Why? Because it's time...for...the...2015 Book Review! I know, I know - you've all been waiting eagerly for this post to appear in your social media feeds, and waiting, eagerly for me to tell you what to read in 2016.
Oh, you haven't? You forgot I even had a blog?
So did I. And no, "blogging more" is not one of my 2016 resolutions. Mostly because I think resolutions are dumb. Mostly because I don't keep my resolutions. Ergo, they are dumb. Also, I'm totes good at logic and stuff.
But on to the real reason you are here - not my I-think-I'm-funny-witty repartee (with myself) - but the books!
In my 2014 book review, I said that I wanted to read the following 4 books: The Great Divorce by C.S. Lewis, Anna Karenina by Leo Tolstoy, In Cold Blood by Truman Capote, and Cloud Atlas by David Mitchell.
Guess how many of them I read in 2015?
If you guessed "None of them" you would be right. I'm the worst.
I started Anna Karenina. I think I got as far as the horse race (spoilers?). I meant to finish In Cold Blood because I started that in 2013, but never got around to it. I talked about Cloud Atlas with Tanner - but I'm not sure that counts (even though he did give me a very comprehensive breakdown of the plot...), and I went to see The Great Divorce as play. So, all in all, I am the worst.
The Worst (Book):
Speaking of The Worst, surprisingly I did not have a Worst Book for 2015. By "Worst Book" I mean a book that was either terribly written, or a book that prompted a visceral reaction, like the one I had to Gone Girl (reaction: vomit). So, I'll just keep going with Gone Girl as the worst book for the rest of my life. *Shudder*
Resounding Meh(s) or Not All They're Cracked Up to Be
The Messenger and Son by Lois Lowry, books 3 and 4 of The Giver Quartet. I read The Giver with my GT Language Arts class this semester, and so decided to tackle the last two books in the series. I read Gathering Blue (book 2) several years ago and really did not like it. The Messenger and Son were just okay. After the rich complexity and depth of The Giver, they just didn't measure up. If you're a fan of The Giver and you like the ambiguity of the ending, I would recommend not reading these books. The answers to the questions are not nearly as satisfying as the ambiguity.
The Glass Castle by Jeannette Walls - I re-read this for book club, and I may have mentioned this in a book review a few years ago, but it's fantastic. Read it.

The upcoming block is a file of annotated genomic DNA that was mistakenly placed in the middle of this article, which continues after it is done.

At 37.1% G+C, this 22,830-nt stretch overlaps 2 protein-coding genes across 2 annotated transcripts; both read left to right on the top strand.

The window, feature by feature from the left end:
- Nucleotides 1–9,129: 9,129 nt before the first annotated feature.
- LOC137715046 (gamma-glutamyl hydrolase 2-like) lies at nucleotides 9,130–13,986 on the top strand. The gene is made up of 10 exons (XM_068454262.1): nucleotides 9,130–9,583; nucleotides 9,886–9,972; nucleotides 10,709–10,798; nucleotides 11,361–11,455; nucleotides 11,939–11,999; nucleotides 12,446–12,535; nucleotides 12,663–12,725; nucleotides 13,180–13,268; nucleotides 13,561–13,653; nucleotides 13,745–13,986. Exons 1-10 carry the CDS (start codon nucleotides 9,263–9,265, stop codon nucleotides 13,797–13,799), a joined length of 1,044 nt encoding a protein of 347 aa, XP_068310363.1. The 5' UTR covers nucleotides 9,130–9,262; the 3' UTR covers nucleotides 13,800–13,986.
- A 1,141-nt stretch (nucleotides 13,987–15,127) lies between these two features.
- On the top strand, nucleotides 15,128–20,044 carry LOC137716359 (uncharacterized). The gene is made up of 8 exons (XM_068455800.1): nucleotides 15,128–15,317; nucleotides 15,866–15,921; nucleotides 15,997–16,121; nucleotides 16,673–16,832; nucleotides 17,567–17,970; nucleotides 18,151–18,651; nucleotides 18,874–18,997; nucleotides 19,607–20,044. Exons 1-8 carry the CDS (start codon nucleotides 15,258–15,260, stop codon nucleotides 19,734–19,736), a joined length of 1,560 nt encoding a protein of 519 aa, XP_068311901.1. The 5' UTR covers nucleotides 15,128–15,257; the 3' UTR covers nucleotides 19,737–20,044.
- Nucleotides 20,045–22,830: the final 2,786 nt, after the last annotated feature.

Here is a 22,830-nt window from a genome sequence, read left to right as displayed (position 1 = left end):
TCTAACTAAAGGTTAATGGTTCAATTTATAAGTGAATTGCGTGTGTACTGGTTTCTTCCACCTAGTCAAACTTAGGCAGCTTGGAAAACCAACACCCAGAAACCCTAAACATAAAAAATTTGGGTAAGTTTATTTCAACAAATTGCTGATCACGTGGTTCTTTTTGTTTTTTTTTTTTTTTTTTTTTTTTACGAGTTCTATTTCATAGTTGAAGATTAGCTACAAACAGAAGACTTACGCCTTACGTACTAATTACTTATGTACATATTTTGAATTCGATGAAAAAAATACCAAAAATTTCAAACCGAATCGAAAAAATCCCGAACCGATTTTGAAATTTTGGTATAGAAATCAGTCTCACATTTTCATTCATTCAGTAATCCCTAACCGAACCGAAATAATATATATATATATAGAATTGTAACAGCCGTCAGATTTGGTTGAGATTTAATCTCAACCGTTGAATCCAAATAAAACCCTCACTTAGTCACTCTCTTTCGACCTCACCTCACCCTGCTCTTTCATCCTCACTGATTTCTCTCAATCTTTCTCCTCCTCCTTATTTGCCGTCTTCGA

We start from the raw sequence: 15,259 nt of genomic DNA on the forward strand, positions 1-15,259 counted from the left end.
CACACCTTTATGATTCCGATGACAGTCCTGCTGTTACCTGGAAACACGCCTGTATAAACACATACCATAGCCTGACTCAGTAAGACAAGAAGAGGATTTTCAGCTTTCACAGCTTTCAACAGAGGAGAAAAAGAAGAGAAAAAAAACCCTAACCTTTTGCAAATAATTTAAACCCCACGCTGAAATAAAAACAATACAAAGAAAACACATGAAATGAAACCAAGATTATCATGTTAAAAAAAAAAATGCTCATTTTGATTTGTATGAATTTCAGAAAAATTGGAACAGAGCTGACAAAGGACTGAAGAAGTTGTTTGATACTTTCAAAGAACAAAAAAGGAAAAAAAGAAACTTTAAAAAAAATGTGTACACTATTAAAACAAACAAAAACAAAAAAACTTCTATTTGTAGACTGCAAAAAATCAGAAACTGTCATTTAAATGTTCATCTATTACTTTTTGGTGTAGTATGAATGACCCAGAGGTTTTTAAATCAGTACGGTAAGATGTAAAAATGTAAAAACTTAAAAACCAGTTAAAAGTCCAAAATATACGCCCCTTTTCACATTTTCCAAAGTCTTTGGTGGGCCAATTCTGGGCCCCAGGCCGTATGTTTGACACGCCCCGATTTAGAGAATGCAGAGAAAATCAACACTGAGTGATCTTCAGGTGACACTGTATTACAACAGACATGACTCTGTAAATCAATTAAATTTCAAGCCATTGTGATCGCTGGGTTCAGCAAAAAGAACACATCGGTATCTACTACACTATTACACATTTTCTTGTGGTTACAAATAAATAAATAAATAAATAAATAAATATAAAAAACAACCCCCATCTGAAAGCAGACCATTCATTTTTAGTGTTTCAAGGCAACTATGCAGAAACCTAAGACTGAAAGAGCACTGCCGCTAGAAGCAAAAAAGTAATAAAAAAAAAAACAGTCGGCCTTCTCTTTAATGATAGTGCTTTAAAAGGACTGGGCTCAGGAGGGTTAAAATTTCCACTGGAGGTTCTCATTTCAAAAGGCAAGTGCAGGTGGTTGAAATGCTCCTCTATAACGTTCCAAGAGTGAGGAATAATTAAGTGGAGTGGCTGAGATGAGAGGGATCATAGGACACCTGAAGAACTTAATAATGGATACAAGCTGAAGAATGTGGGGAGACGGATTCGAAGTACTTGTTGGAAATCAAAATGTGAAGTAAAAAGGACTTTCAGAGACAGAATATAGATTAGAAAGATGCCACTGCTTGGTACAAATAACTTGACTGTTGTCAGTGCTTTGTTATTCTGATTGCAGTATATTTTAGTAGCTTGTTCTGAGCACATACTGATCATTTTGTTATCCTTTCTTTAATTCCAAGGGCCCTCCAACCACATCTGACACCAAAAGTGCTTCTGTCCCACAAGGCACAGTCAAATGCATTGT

The Giver by Lois Lowry - Also re-read for book club, and then again for school. I re-read this book twice in 2015. And I can't wait to have an excuse to read it again.
Most Thought Provoking:
In part because I read a lot of not-incredible book, and in part because I read a lot of incredible books, I don't have an Absolute Favorite for the year. The following books are the ones that stood out, that I enjoyed, talked about, and thought about long after I finished the last page.
The Martian by Andy Weir. I don't think anyone is applauding Weir's work for being particularly literary or anything - but it does have a special "something" about it. I love survival stories - I always have. I read the unabridged version of Robinson Crusoe by the fifth grade. I poured over the missionary medical book Where There is No Doctor many, many times in my childhood, and consequently by the age of eight or so could tell you how to get venom out of a snake bite (duh: slit two holes around the snake bite and suck it out and spit - quickly!) and how to build the most healthy latrines (duh: make sure they are down stream from where the drinking water is taken!). So, The Martian is totally my kind of book. It's funny (let's be honest: it's funnier than Robinson Crusoe, but so is watching paint dry, so that's not a great example), it's endearing, and all that good stuff. Read it before you see the movie.
In the Woods and The Likeness, books 1 and 2 of The Dublin Murder Squad by Tana French. I happened upon these books because I saw the title "In the Woods" and immediately sang to myself "Into the Woods!" and picked up the book. It's nothing to do with fractured fairy tale musicals, but it's a psychological murder mystery. Each book in the series is told from the perspective of a different, peripheral character from the previous book. It's important to know that so that you don't get too attached. It's a series in that they all take place in Dublin, and they are all loosely affiliated with the homicide unit. There's five in the series now.
I would really like to finish Anna Karenina and In Cold Blood and The Other Wes Moore and 1Q84 and several others that I started but failed to finish. I would like to start (and finish) Cloud Atlas and The Great Divorce and One Hundred Years of Solitude and several of the other books I have on my to-read list.
But mostly - mostly - I just want to read a lot. I do so hate setting resolutions, because I'm rather dreadful at keeping them. My goals for 2016 are simply this: that I devote more hours to reading than I do watching television (harder than it sounds) or playing candy crush (harder than it sounds), and that I balance my avid taste for fiction with a sensible dose of nonfiction (harder than it sounds).
What have you read and loved (or hated) in 2015? What are you looking forward to reading in 2016?
Happy Reading, friends!
Book Reviews from Years Past (In case this post wasn't long enough for you...)
2011 - Part II & Part III (Yes, apparently it was a THREE PARTER that year. I have no life - have I ever mentioned that?)